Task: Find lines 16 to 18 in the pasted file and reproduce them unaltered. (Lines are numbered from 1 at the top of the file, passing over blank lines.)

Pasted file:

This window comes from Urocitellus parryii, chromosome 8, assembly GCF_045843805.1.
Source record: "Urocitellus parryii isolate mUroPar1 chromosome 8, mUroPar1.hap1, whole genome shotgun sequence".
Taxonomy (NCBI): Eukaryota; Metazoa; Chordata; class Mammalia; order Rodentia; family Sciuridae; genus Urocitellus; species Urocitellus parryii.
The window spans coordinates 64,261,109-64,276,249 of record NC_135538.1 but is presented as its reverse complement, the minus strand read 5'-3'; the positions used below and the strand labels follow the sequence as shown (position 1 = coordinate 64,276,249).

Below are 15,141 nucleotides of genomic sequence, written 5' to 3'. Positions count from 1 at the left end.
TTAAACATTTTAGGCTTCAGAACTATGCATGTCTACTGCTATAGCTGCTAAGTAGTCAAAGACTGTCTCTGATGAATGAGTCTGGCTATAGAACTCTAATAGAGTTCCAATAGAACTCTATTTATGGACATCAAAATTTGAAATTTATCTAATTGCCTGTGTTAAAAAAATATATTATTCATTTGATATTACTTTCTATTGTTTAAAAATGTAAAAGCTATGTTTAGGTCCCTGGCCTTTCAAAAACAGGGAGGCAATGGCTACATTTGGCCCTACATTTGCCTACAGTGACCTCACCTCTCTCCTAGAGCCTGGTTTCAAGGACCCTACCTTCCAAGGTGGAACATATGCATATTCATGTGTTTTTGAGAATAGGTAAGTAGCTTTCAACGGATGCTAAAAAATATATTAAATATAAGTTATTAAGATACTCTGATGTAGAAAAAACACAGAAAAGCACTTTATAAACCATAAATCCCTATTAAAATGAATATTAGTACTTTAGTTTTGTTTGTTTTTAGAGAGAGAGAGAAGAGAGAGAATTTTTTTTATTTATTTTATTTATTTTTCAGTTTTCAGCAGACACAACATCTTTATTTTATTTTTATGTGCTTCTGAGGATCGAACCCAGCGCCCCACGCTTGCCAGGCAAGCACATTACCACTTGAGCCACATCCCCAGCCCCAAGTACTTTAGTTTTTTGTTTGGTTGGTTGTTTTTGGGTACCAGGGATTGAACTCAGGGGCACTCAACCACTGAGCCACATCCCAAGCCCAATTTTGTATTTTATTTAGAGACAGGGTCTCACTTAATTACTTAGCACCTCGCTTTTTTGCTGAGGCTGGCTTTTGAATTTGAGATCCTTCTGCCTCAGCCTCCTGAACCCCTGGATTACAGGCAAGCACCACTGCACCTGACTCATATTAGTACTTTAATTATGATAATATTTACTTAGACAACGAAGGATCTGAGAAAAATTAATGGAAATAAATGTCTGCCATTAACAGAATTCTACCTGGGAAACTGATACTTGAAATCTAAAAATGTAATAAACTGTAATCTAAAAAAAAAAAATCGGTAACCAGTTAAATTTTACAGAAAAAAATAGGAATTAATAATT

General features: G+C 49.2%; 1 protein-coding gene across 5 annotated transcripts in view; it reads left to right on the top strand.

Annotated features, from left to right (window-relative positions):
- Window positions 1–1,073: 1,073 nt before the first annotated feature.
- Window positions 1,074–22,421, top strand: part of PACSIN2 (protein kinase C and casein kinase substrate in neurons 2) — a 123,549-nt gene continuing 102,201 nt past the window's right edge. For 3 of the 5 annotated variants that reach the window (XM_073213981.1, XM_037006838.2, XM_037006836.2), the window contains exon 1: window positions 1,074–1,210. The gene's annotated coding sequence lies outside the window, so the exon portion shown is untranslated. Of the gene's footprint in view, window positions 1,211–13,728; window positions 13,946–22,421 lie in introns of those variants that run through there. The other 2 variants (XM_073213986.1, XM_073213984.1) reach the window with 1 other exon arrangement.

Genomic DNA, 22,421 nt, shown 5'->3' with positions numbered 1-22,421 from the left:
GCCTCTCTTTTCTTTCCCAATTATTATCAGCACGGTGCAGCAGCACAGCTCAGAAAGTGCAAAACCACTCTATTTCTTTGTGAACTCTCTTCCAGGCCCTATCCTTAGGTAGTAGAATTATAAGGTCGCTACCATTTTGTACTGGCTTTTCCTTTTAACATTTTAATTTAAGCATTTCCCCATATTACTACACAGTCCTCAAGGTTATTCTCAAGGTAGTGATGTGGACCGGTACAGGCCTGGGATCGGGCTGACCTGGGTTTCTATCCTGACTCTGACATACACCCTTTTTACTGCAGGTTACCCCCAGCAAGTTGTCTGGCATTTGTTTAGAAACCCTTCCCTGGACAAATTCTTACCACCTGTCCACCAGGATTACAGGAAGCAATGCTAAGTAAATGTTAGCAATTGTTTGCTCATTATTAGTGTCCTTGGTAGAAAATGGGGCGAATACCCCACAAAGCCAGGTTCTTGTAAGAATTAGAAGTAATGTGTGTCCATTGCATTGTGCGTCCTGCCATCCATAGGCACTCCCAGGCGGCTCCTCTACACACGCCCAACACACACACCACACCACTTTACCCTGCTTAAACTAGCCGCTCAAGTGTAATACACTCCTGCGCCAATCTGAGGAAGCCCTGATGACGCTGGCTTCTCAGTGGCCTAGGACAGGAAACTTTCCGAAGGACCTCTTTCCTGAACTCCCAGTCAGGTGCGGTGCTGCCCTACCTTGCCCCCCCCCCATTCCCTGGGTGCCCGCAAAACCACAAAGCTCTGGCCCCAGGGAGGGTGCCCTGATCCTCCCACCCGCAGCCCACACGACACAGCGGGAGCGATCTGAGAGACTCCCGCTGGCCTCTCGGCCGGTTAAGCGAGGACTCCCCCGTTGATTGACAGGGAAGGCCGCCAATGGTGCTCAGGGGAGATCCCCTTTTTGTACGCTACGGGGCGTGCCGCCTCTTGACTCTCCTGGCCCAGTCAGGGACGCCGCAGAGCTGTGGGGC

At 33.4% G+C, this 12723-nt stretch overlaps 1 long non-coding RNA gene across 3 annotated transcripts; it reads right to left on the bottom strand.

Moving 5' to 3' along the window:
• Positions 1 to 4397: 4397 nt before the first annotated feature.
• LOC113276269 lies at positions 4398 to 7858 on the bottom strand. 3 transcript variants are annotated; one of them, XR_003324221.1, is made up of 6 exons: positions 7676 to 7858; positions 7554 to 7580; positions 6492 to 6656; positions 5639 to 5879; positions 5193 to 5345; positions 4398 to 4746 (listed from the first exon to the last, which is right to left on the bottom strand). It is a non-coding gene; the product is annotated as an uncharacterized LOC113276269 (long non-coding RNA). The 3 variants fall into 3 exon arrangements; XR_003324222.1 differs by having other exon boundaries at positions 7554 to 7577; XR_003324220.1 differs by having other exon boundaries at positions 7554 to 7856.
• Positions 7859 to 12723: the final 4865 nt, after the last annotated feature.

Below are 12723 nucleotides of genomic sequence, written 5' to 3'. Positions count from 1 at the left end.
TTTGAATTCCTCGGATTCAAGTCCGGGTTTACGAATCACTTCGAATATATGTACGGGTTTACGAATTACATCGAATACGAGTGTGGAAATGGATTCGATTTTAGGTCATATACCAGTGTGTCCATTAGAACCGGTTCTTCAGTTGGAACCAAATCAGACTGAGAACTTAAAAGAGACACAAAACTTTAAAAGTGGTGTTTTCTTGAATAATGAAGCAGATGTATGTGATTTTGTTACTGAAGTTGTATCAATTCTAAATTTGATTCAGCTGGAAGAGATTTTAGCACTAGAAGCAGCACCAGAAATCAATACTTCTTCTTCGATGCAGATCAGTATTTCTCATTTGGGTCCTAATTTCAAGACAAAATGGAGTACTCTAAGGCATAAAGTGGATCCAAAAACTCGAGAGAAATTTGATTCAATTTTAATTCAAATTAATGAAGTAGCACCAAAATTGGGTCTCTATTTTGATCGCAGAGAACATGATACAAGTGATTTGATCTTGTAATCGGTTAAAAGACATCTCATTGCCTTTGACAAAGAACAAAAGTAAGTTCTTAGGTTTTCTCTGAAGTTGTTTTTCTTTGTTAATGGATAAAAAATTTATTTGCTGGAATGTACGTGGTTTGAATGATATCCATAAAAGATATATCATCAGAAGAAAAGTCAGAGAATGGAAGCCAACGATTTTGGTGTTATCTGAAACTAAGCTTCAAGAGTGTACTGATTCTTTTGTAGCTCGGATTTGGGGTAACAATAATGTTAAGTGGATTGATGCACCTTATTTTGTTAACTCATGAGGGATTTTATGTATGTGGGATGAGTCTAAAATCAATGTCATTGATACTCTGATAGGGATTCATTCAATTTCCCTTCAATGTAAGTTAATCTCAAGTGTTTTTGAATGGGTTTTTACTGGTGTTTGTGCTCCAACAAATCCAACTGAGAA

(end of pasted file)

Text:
• LOC113276269 lies at positions 4398 to 7858 on the bottom strand. 3 transcript variants are annotated; one of them, XR_003324221.1, is made up of 6 exons: positions 7676 to 7858; positions 7554 to 7580; positions 6492 to 6656; positions 5639 to 5879; positions 5193 to 5345; positions 4398 to 4746 (listed from the first exon to the last, which is right to left on the bottom strand). It is a non-coding gene; the product is annotated as an uncharacterized LOC113276269 (long non-coding RNA). The 3 variants fall into 3 exon arrangements; XR_003324222.1 differs by having other exon boundaries at positions 7554 to 7577; XR_003324220.1 differs by having other exon boundaries at positions 7554 to 7856.
• Positions 7859 to 12723: the final 4865 nt, after the last annotated feature.

Below are 12723 nucleotides of genomic sequence, written 5' to 3'. Positions count from 1 at the left end.